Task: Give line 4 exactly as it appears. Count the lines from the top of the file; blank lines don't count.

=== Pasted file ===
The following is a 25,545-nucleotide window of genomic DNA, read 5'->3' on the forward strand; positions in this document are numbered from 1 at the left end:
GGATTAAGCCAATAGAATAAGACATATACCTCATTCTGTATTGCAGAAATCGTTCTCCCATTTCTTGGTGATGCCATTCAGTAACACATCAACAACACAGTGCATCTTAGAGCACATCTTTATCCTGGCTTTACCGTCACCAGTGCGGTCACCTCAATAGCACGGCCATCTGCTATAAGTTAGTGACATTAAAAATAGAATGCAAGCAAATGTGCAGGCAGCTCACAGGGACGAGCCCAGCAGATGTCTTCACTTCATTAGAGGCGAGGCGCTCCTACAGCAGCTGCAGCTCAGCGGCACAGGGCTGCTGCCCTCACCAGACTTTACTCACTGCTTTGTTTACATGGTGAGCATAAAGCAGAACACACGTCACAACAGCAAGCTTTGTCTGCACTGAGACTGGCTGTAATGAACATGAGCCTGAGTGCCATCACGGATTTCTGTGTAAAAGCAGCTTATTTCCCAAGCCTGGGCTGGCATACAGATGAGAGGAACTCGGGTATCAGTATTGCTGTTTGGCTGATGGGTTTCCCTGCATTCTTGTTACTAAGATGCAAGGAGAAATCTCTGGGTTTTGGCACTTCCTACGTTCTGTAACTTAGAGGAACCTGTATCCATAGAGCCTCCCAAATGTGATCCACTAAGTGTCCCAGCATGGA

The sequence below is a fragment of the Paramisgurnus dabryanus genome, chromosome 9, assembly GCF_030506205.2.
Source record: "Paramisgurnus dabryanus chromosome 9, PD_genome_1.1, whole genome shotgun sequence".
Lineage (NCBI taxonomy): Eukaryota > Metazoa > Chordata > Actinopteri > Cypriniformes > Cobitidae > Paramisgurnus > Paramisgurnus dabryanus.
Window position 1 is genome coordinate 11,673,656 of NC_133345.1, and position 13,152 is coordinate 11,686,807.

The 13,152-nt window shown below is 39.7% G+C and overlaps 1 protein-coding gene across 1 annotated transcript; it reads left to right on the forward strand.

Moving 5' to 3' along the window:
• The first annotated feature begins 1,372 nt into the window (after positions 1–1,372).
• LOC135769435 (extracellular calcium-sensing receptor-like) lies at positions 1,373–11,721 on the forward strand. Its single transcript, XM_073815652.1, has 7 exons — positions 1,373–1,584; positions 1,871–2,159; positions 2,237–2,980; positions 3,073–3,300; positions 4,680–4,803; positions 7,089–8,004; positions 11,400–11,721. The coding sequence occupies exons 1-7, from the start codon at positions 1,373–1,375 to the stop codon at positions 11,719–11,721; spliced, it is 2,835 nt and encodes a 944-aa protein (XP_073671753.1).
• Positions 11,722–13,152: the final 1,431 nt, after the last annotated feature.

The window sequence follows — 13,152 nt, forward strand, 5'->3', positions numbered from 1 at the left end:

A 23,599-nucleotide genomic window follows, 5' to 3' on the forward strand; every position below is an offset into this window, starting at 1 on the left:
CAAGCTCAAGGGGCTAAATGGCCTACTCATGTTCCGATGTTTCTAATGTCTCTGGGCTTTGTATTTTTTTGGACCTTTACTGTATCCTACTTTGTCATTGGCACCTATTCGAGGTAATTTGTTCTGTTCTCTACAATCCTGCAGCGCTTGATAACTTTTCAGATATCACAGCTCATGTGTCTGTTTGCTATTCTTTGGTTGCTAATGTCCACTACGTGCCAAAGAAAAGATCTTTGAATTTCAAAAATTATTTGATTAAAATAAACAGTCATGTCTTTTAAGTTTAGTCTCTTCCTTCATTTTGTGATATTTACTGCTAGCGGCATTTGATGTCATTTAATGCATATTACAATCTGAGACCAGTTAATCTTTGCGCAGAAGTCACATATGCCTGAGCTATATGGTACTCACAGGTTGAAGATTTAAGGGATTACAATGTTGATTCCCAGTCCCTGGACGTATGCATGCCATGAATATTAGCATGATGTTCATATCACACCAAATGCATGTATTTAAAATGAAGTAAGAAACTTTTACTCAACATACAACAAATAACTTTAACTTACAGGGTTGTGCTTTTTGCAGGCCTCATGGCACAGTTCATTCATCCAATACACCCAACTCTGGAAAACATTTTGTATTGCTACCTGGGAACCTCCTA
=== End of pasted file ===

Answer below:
Source record: "Paramisgurnus dabryanus chromosome 9, PD_genome_1.1, whole genome shotgun sequence".